We have addicted Jonathon to Naruto. There is a huge TV in the living room of our suite, but when the boys tried it, they couldn't get it to tune in any channels. I suspect they just didn't know how to operate the cable box, but rather than correcting this misapprehension, I let them go on believing that you just can't watch TV here. They're finding plenty to do without needing to watch TV. At night, though, since it does get dark early, we do watch 2 or 3 episodes of Naruto. Jonathon has gotten completely sucked in.
We have met with great herpetological success. The boys spent much of yesterday trying to catch anoles with nooses that Buzz and I constructed at the end of sticks. Buzz caught one, but the rest of us haven't yet. In the afternoon, one of the maids told us that they'd found an iguana in one of the apartments. We arrived in time to see them catch it and they let us take it away. After photographing it, we released it into our dining room (which is not really a room, being completely open on one side and peforated on the other). We hope it might hang around. And this morning, I awoke early and went out to see if I could spot some geckos. Sure enough, they were everywhere and I saw more than a dozen. The like to hang out near the lights. They are pinkish with translucent skin -- you can see their organs -- and they have big, dark eyes. I saw one catch an insect. It munched in the insect and then licked it's lips, in a very gecko-like way.
I'm getting a lot of practice with my new camera. I'm taking a lot of bad pictures, but getting better. I'm pleased with several of the pictures I took of the iguana. I still haven't gotten a satisfactory picture of the geckos, though. I'm having a hard time learning how to manage metering, exposure, and aperture. The camera isn't just "automatic" or "manual". There are a bunch of priority modes where its partially automatic and some where it doesn't let you take bad pictures. As I said, I'm taking a lot of bad pictures.
We had heard there was another biologist staying at Cottages by the Sea and met him yesterday afternoon. When I saw him, he looked familiar and, after talking for a few minutes, I sure I had met him before. Eventually, we figured out that he had attended BioQUEST one of the same years that Buzz and I were there. It's a small world. It's also interesting to me that Cottages by the Sea is a nexus of interconnections among different communities.
We all went to Lost Dog Pizza last night. It's the same place that Alisa and I went to when we were here three years ago, but then the courtyard was open and it was like going to a restaurant. This time, the courtyard was closed and we just sat in the bar. Daniel has only recently decided that he likes pizza and I was a little concerned he might not like this pizza, but I needn't have worried. He was very happy -- once the pizza came. I think it was the longest I ever waited for a pizza. It took them at least an hour -- maybe two. We began to hypothesize they had to order the pizza from someplace else, like Puerto Rico, and have it flown in. At the bar, there was a foosball game with the payment mechanism smashed out that, once you knew from where to retreive the ball inside the guts someplace, you could play for free. The boys had great fun playing foosball, sitting at the bar, and chasing giant cockroaches along the sidewalks.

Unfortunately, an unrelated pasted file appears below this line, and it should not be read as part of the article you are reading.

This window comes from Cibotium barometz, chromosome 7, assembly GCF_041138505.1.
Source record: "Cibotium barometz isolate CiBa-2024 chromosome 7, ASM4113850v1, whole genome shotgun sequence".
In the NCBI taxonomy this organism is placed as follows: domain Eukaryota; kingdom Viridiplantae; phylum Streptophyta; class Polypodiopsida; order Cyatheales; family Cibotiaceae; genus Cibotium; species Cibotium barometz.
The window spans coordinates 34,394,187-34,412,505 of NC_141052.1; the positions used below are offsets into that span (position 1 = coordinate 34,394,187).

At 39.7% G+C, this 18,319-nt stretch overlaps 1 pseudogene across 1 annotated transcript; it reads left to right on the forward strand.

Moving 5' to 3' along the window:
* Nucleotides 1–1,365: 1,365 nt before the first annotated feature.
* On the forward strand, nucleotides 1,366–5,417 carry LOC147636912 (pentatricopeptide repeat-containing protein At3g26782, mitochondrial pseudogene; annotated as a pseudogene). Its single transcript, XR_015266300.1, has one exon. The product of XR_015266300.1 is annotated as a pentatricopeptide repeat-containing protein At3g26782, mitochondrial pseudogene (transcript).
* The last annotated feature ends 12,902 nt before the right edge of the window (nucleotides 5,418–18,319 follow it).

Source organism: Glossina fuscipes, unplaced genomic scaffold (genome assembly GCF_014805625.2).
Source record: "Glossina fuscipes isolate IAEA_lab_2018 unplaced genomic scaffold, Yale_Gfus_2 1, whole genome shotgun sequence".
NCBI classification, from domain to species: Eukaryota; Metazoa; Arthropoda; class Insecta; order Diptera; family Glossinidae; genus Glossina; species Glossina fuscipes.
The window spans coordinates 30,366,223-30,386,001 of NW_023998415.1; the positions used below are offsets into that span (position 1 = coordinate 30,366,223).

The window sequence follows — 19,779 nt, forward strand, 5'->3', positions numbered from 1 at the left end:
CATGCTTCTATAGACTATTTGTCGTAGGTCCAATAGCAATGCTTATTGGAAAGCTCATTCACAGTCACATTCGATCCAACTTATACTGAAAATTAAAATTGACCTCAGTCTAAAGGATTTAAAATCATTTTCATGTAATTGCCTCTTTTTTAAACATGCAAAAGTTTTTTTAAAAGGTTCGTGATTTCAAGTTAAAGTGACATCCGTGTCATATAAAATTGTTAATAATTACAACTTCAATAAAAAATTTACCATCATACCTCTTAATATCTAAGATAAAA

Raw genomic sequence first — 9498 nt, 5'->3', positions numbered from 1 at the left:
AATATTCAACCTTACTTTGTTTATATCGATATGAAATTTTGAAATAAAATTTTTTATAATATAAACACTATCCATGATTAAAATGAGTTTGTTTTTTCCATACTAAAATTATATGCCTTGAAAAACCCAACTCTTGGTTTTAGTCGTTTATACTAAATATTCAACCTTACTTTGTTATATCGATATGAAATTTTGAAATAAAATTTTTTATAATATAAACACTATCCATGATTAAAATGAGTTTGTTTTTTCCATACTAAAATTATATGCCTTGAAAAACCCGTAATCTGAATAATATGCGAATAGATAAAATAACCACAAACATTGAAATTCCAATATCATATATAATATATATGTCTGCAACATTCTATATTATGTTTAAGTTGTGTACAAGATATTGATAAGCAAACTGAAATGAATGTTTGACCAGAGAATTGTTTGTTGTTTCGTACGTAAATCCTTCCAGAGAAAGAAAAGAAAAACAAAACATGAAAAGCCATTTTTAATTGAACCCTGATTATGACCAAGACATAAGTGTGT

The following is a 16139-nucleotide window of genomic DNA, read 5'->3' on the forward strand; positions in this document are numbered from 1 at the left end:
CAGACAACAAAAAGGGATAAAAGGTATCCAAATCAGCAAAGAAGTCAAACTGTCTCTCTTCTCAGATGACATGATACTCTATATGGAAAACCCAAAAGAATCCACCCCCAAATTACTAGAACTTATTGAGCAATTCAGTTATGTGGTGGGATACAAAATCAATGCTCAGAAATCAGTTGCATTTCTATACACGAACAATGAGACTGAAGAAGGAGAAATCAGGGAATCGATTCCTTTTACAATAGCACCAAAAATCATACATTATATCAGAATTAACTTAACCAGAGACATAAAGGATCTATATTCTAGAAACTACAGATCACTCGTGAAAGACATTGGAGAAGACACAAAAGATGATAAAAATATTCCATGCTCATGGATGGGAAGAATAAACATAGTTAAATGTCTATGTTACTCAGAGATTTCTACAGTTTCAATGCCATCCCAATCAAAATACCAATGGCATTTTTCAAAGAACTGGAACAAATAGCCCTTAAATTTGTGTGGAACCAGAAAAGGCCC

It's 5:30 now and the sky is starting to get light. The roosters are still crowing and the breeze has started to pick up. The lizards are having their shift change: The geckos are hiding themselves away and the anoles are coming out. It's another day in paradise.
Lucy saw some cool caterpillars on her walk and came back to get the boys and me so we could see them too. There were three or four milkweed plants near one corner of a building that had been denuded and the two in the shade were still covered with caterpillars.
I took my new camera and tripod so I could practice trying to get some close ups. Unfortunately, they were in a somewhat shady spot, so I didn't try to use my extension tubes, but I thought the pictures came out pretty well.
There were at least a hundred on the plant I photographed. Most of them are on the undersides of the leaves. I took a couple of shots a foot away and then moved to within 6 inches. After I took the shot, I must have breathed on them or something, because almost all of them let go at once and rained down into the weeds below. They must have some kind of signaling mechanism.
I looked them up and decided they must be Euchaetes egle, the Milkweed Tussock Caterpillar. I was reluctant to touch them, since they look like they might have urticating hairs,
but I couldn't find any evidence of that in the online references. Daniel brought back a couple with a bunch of milkweed leaves in hopes that they'll spin a coccoon and he can see them emerge. Unfortunately, there probably won't be enough time before we have to leave for St. Croix.
In fact, it turns out that Tussock Moths (Lymantridae) are known for having urticating hairs! I thought about linking to the wikipedia page on urticating hairs and found that it only talked about them on tarantulas, so I did some more searching and found that, yes, caterpillars do have urticating hairs and that Euchaetes are known to have them. So I took a half-hour and updated the wikipedia page. Nifty!